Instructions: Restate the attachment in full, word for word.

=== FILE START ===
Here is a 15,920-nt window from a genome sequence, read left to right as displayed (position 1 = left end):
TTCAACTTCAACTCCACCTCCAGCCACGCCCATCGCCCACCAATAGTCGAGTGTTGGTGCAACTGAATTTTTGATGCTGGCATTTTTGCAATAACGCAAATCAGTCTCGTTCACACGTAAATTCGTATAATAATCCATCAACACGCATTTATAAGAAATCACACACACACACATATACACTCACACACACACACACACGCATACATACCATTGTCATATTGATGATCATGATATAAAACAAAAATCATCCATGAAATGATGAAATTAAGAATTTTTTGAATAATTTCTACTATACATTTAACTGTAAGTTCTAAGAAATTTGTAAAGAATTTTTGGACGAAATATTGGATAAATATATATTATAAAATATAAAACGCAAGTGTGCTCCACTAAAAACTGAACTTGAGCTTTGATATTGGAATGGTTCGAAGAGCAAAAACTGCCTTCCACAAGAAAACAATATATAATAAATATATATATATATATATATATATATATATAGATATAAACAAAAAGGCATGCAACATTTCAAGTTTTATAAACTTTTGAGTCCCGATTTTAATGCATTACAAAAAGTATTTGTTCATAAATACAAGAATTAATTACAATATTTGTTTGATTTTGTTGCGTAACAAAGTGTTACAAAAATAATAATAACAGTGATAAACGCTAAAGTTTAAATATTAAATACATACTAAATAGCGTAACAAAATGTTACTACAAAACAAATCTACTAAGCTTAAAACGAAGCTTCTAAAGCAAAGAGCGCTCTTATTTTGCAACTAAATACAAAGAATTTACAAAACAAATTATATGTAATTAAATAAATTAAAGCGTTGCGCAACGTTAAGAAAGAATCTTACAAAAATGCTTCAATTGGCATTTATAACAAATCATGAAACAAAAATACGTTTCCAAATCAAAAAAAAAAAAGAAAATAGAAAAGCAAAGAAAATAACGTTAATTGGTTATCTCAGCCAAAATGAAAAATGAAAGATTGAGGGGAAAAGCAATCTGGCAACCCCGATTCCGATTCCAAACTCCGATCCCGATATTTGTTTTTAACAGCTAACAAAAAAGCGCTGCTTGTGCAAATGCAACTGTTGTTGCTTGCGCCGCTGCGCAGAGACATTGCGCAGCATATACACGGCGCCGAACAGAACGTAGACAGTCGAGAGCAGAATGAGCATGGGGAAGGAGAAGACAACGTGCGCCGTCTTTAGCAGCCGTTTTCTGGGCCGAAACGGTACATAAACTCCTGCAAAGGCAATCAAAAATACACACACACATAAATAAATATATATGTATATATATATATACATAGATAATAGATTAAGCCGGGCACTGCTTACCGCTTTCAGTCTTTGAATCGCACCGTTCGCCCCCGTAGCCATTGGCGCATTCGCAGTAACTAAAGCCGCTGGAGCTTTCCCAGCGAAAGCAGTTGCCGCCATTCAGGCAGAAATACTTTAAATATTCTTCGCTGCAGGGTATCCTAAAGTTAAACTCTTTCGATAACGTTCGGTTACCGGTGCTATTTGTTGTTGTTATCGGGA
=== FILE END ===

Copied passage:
Here is a 15,920-nt window from a genome sequence, read left to right as displayed (position 1 = left end):
TTCAACTTCAACTCCACCTCCAGCCACGCCCATCGCCCACCAATAGTCGAGTGTTGGTGCAACTGAATTTTTGATGCTGGCATTTTTGCAATAACGCAAATCAGTCTCGTTCACACGTAAATTCGTATAATAATCCATCAACACGCATTTATAAGAAATCACACACACACACATATACACTCACACACACACACACACGCATACATACCATTGTCATATTGATGATCATGATATAAAACAAAAATCATCCATGAAATGATGAAATTAAGAATTTTTTGAATAATTTCTACTATACATTTAACTGTAAGTTCTAAGAAATTTGTAAAGAATTTTTGGACGAAATATTGGATAAATATATATTATAAAATATAAAACGCAAGTGTGCTCCACTAAAAACTGAACTTGAGCTTTGATATTGGAATGGTTCGAAGAGCAAAAACTGCCTTCCACAAGAAAACAATATATAATAAATATATATATATATATATATATATATATATAGATATAAACAAAAAGGCATGCAACATTTCAAGTTTTATAAACTTTTGAGTCCCGATTTTAATGCATTACAAAAAGTATTTGTTCATAAATACAAGAATTAATTACAATATTTGTTTGATTTTGTTGCGTAACAAAGTGTTACAAAAATAATAATAACAGTGATAAACGCTAAAGTTTAAATATTAAATACATACTAAATAGCGTAACAAAATGTTACTACAAAACAAATCTACTAAGCTTAAAACGAAGCTTCTAAAGCAAAGAGCGCTCTTATTTTGCAACTAAATACAAAGAATTTACAAAACAAATTATATGTAATTAAATAAATTAAAGCGTTGCGCAACGTTAAGAAAGAATCTTACAAAAATGCTTCAATTGGCATTTATAACAAATCATGAAACAAAAATACGTTTCCAAATCAAAAAAAAAAAAGAAAATAGAAAAGCAAAGAAAATAACGTTAATTGGTTATCTCAGCCAAAATGAAAAATGAAAGATTGAGGGGAAAAGCAATCTGGCAACCCCGATTCCGATTCCAAACTCCGATCCCGATATTTGTTTTTAACAGCTAACAAAAAAGCGCTGCTTGTGCAAATGCAACTGTTGTTGCTTGCGCCGCTGCGCAGAGACATTGCGCAGCATATACACGGCGCCGAACAGAACGTAGACAGTCGAGAGCAGAATGAGCATGGGGAAGGAGAAGACAACGTGCGCCGTCTTTAGCAGCCGTTTTCTGGGCCGAAACGGTACATAAACTCCTGCAAAGGCAATCAAAAATACACACACACATAAATAAATATATATGTATATATATATATACATAGATAATAGATTAAGCCGGGCACTGCTTACCGCTTTCAGTCTTTGAATCGCACCGTTCGCCCCCGTAGCCATTGGCGCATTCGCAGTAACTAAAGCCGCTGGAGCTTTCCCAGCGAAAGCAGTTGCCGCCATTCAGGCAGAAATACTTTAAATATTCTTCGCTGCAGGGTATCCTAAAGTTAAACTCTTTCGATAACGTTCGGTTACCGGTGCTATTTGTTGTTGTTATCGGGA